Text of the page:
Microsoft Steps Up To Squash Malicious Advertising Threat
While the move by Microsoft to file five civil lawsuits to help fight malicious online advertisers, the winning bet is probably not going to be on this having a big impact on malicious advertising any time soon. There's just too much money being made.
Live Chat With A Cybercrook! Popup Talk Latest Scam
Phishers have always counted on volume and automation to generate revenues: scam mails by the millions, proliferating malware links, a deluge of devious and deceptive tools designed to grab info from the unsuspecting. Now they're using chat to pluck their pigeons one-on-one.
Backup Vs. Recovery
One thing suppliers and analysts are quick to point out is that when it comes to data protection it is not about how well you backup, it is about how well you recover. That sounds very catchy and for the most part is accurate. I believe however, that backup is an equally important part of the data protection puzzle. It is after all poor backup strategies that make recovery so hard and unpredictable.
A Trick For Defending WordPress, Other Apps
There's a little trick -- or basic security measure -- you can use to help protect your WordPress blog and other Web applications against the never-ending bombardment of new vulnerabilities and exploits.
Systems Infected Tend To Stay Infected
Think most PC and end point infections are quick hits? Think again. Research released today shows that once infected, systems tend to stay that way for a long, long time.
iPhone Security Fix May Reveal Longstanding Vulnerability
The latest release of the OS for iPhones and iPod Touches breaks the Microsoft Exchange Server compatibility of many existing devices. In doing so, it may have revealed that businesses that trusted Apple's assurances about the devices' security were misled.
NY Times Website Infected With Fake Antivirus
The New York Times Website became the victim of a malicious Internet-based advertisement over the weekend. Users of certain sections of NYTimes.com encountered notifications that they were infected with malware and needed to install the antivirus software linked from the notification. And if you've dealt with a user, friend, or family member who's fallen for this sort of ruse, then you know the AV software is really just malware posing as AV.
SQL Vulnerabilities Continue To Plague Web Security
A gray-hat hacker with a reputation for outing corporate Web site vulnerabilities says he's uncovered SQL injection flaws in the Web site of RBS WorldPay. RBS responded, saying no customer data was accessed.
Hacking A Board Meeting
A client recently asked us to gain access to its facility and attend a meeting of the board and executive management. Here at Secure Network we've been asked to gain access to numerous networks via social engineering techniques, but this job seemed rather unachievable at first. Turns out it was easier than we expected.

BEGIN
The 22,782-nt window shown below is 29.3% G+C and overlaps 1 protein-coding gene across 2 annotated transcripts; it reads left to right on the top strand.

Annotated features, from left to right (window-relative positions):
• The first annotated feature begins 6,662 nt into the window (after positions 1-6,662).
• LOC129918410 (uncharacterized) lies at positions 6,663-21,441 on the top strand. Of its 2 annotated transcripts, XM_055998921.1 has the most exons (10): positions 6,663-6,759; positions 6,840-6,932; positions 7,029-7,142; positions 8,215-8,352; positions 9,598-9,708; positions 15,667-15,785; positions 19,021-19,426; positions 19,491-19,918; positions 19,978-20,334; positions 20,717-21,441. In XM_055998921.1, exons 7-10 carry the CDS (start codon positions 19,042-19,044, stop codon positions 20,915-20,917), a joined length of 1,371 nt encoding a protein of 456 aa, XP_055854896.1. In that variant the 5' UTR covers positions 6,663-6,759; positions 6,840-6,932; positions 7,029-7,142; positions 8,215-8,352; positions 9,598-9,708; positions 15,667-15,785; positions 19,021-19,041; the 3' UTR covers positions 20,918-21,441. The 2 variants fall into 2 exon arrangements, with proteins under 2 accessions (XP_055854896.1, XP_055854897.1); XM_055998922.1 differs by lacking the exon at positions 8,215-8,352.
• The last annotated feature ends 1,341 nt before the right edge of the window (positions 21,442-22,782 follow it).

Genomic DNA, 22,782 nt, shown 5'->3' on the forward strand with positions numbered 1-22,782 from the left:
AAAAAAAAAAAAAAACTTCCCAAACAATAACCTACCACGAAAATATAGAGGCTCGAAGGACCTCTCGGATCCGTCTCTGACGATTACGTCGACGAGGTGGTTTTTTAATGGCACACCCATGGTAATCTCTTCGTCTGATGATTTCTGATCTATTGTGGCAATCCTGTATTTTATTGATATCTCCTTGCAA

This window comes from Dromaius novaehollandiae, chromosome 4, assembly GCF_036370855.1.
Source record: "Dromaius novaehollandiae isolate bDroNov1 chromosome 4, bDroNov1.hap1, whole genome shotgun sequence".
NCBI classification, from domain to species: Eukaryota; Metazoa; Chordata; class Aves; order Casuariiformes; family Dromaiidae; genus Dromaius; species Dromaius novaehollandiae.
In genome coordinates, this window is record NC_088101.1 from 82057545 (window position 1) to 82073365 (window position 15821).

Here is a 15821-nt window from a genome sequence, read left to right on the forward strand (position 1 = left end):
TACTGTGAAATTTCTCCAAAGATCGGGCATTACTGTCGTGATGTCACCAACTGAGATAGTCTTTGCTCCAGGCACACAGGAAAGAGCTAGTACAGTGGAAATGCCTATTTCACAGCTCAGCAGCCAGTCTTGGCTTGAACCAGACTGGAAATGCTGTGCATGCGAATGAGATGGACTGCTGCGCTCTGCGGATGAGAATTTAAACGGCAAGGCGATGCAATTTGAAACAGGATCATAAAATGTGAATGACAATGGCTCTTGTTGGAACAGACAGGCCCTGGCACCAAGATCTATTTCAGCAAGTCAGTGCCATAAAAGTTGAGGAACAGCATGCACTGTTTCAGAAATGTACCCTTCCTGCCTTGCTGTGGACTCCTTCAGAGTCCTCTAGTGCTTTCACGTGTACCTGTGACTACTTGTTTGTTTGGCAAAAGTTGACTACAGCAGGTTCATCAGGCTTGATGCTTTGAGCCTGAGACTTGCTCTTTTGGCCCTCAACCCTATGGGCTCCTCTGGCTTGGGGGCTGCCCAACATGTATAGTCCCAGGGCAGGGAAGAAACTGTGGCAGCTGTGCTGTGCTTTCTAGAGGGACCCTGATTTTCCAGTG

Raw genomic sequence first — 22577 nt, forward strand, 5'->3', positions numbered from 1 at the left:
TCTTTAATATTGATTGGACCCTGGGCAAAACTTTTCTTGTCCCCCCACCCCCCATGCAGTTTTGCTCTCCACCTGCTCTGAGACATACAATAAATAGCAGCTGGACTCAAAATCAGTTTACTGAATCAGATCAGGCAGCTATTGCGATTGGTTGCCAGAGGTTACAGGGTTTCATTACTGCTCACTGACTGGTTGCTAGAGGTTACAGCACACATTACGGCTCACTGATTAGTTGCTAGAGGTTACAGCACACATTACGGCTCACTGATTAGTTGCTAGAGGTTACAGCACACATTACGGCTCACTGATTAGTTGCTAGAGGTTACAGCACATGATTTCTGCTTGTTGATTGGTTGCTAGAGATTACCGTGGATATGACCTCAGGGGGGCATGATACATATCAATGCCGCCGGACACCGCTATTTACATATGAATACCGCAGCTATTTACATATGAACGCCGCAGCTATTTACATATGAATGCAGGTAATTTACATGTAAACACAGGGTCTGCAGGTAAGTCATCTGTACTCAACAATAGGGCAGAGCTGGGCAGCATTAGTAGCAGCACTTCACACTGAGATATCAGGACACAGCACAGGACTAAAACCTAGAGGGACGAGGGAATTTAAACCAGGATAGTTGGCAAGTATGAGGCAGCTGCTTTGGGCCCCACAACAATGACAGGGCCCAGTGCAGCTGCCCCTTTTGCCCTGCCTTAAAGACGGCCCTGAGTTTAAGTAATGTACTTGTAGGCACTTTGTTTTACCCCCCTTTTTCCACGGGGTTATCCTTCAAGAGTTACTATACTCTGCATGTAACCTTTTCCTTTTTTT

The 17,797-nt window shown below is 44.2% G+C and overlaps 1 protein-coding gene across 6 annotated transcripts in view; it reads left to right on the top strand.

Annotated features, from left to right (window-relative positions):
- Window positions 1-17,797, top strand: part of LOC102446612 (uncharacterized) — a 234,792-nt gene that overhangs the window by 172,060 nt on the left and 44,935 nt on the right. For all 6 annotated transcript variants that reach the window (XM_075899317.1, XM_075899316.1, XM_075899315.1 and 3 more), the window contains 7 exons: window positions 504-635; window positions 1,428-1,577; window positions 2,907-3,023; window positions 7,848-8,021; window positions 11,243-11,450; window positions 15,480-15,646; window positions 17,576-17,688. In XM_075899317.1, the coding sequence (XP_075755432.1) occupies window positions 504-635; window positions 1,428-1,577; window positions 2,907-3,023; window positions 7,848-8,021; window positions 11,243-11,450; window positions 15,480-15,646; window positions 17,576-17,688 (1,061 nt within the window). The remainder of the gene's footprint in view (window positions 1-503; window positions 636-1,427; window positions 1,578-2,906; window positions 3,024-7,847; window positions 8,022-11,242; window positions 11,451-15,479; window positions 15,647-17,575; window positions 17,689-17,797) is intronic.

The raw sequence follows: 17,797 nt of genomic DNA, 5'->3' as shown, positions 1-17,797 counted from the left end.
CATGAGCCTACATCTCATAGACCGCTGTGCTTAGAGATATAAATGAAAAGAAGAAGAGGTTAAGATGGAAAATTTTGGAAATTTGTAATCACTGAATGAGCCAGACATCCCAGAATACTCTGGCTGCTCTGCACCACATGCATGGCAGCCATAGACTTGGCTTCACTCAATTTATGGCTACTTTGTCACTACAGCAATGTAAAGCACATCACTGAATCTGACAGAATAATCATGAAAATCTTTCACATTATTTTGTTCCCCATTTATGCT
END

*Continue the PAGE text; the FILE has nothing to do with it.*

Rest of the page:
SSD Drives OPEX Savings Too
Solid State Disk (SSD) is often the solution to drive up performance of a particular application, increasing response time to users and thereby increasing revenue or productivity. There can also be significant CAPEX savings by implementing SSD, what is often missing from the discussion is the operational or OPEX savings that comes from implementing SSDs.
All Forensic Investigators Are Not Created Equal
I've always had a predilection toward incident response and forensics. For some reason, I just like digging through a compromised system, network flow data, and unknown binaries to figure out what happened -- it gives me a rush.
Ethics, Integrity, and Playing Nice
As security professionals we are paid to know how to do bad things. We must know how to do these bad things in order to defend from bad people. What separates us from the criminals is our integrity. We hack for the good of humanity.
Blacklisting For Extra Mail Server Security
A majority of systems around the world use Internet blacklists as lists of IP addresses that are most likely compromised -- by bots -- and used by these systems to block or otherwise filter email. However, these lists can sometimes be used beyond the blacklist's design intent for increased security, but only after careful consideration.
New Warnings On EMP Threat
More than 800 people registered for a conference being held in Niagara Falls, NY to discuss the possible nightmare outcome of an electromagnetic pulse (EMP) attack on the continental U.S. A fix is startlingly cheap, but remains ignored.
Why Social Engineers Need Training
Many security professionals who think they know anything about penetration testing also think they know enough to perform social engineering. After all, they are successful time and time again, so they think they know what they are doing. However, what follows is a textbook example of how a little knowledge in the wrong hands can be very dangerous.
The End Of The Storage Volume
Traditional volumes have been around as long as we have had file systems, but now may be the time to pronounce the end of the storage volume. As data centers get larger and storage systems are populated with more and more physical drives they are growing into a storage manager's nightmare. There are just too many volumes of drives to be managed effectively.
Windows XP, 2000 Left Patchless Against DoS Attacks
I think most people would agree that Windows Millennium Edition (ME) was the bastard child Microsoft wanted to turn its back on. After yesterday's Patch Tuesday, I'm starting to think Windows XP and Windows 2000 have joined the ME ranks.
The Efficiency Roadblock To Virtualization
In my last entry we discussed some of the challenges storage presents to expanding the level at which companies deploy virtualized servers. There is another, potentially larger roadblock to virtualization; staff inefficiency.
Patch Tuesday: Five Critical
Security managers and operation teams will be greeted with a handful of significant Microsoft patches when they return to work Tuesday afternoon. Unfortunately for them, the most aggravation and the significant danger may come from the patch that isn't on the docket.
The Story Of A Girl I Met Online
I have met many people online during the past two decades, and I have many stories to tell. The latest is about a girl who decided I was her future husband.
Hosting Kevin Mitnick
It's not easy being Kevin Mitnick: The reformed black hat hacker may sue AT&T after it kicked him off its wireless network, and his Web hosting provider dropped him after his Website suffered a nasty hack last month. Seems he has become too big a target for some network and hosting providers.